Jorinde Nuytinck

Jorinde Nuytinck

People tend to think of life on earth in two main categories: plants and animals. But the diversity of life is much richer than that. Fungi are one of the most diverse, fascinating, understudied, yet omnipresent, kingdoms of life. They help feeding 90% of the plants, recycle dead organisms and remain cryptic most of the time. My interest lies in documenting and understanding the evolution of the underestimated kingdom of Fungi.


Molecular systematics, phylogeography, evolutionary radiations, barcoding, Russulales, milkcaps, Lactarius, Russula, Cortinarius, morphology, tropical mycology, Dutch mushrooms


Taxonomists create the language of biodiversity, enabling communication about organisms among scientists and the general public. This essential work is particularly challenging in hyper diverse and morphologically cryptic groups, such as the kingdom Fungi.

I combine fieldwork, morphology, microscopy and molecular phylogenetic techniques to study the taxonomy, evolution and diversification of Fungi.  Ectomycorrhizal fungi go against a general biodiversity pattern, they are more diverse in temperate regions than in tropical regions. These fungi live in an obligate symbiosis with their hosts: in exchange for water and minerals they obtain carbohydrates. I have a special interest in the order Russulales and my aim is to understand their diversification and biogeographical history. I am also involved in several barcoding projects of Dutch mushrooms and in metabarcoding projects.

Lactarius montanus - Rocky mountains, USA
Lactifluus sp. - Zambia


A selection of the topics I am working on currently.

Dutch mushrooms

Barcoding Dutch mushrooms

Fungi are everywhere. They live in the soil, float in the air, digest dead plant material, parasitize other organisms or live in mutualistic relationships. They are essential for the functioning of nearly all ecosystems, yet they are very cryptic. In the…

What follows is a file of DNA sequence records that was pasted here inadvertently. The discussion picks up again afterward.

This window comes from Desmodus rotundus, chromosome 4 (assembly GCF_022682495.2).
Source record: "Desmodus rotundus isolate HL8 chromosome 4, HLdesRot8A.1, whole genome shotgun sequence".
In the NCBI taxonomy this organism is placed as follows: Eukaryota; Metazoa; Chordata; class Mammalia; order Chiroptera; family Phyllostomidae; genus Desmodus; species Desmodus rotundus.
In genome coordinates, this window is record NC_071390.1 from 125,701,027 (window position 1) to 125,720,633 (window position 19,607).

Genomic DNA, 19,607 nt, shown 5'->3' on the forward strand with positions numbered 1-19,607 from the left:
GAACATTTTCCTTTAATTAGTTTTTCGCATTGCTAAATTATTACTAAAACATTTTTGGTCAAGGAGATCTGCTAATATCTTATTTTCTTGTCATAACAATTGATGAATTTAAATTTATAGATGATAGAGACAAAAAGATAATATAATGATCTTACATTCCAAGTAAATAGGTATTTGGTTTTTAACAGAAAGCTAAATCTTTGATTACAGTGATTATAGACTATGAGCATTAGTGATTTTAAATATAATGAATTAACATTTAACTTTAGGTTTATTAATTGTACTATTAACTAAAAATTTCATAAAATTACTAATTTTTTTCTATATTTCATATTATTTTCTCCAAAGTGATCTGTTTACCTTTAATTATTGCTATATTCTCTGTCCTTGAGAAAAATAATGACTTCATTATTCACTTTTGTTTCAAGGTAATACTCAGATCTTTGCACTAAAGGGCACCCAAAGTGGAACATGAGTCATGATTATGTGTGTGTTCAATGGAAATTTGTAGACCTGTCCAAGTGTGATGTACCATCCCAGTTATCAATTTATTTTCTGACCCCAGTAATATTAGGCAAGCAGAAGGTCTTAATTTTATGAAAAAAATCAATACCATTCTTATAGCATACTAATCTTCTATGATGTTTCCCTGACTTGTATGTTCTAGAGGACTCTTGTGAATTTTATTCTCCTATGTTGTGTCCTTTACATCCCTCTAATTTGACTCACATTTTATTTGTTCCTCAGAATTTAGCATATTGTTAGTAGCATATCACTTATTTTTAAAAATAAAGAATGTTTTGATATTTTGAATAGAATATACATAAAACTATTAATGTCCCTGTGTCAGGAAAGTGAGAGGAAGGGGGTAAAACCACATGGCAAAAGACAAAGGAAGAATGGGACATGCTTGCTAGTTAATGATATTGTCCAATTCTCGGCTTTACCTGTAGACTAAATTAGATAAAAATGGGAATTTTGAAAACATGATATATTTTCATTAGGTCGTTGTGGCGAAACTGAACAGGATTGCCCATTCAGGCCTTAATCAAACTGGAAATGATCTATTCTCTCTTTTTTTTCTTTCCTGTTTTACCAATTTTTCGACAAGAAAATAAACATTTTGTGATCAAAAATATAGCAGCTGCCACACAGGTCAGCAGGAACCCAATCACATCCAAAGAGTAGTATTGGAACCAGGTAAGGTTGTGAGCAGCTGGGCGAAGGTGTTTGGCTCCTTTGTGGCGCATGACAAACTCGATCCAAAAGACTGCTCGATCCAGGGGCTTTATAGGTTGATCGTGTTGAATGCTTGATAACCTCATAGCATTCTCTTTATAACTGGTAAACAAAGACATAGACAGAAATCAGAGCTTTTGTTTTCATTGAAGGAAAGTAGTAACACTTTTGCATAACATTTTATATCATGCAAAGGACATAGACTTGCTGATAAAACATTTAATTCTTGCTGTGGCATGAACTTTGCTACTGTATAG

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  • Nuytinck J., Verbeken A., Saar I., Lambert H., Bérubé J., Voitk A. (2017) Lactarius splendens, a second species with white latex in section Deliciosi. Botany 95: 859–863.
  • De Crop E., Nuytinck J., Van de Putte K., Wisitrassameewong  K., Hackel J., Stubbe D., Hyde K.D., Roy M., Halling R. E, Moreau P.-A., Eberhardt U., Verbeken A. (2017) A multi-gene phylogeny of Lactifluus (Basidiomycota, Russulales) translated into a new infrageneric classification of the genus. Persoonia 38: 58–80.
  • Wisitrassameewong K., Looney B., Le T.H., De Crop E., Das K., Van De Putte K., Eberhardt U., Jiayu G., Stubbe D., Hyde K.D., Verbeken A. & Nuytinck J. (2016) Lactarius subgenus Russularia (Russulales, Basidiomycota): novel Asian species, worldwide phylogeny and evolutionary relationships. Fungal Biology 120 (12): 1554–1581.
  • Van de Putte K., Nuytinck J., De Crop E. and Verbeken A. (2016) Lactifluus volemus in Europe: three species in one revealed by a multilocus genealogical approach, Bayesian species delimitation and morphology. Fungal Biology 120 (1): 1-25.
  • Verbeken A., Stubbe D., Van de Putte K., Eberhardt U. & Nuytinck J. (2014) Tales of the unexpected: angiocarpous representatives of the Russulaceae in tropical South East Asia. Persoonia 32: 13–24.

All publications on GoogleScholar


  • Tree of Life: Biodiversiteit Plant en Fylogenie – Protists and Fungi (Leiden University)
  • Biodiversity – Fungal taxonomy (Leiden University)
  • Minor Biodiversity and Natural Environment: Evolutionary Developments – Fungal Evolution (Leiden University)
  • Field excursions (Leiden University)

In the

Interview in Trouw 27 January 2018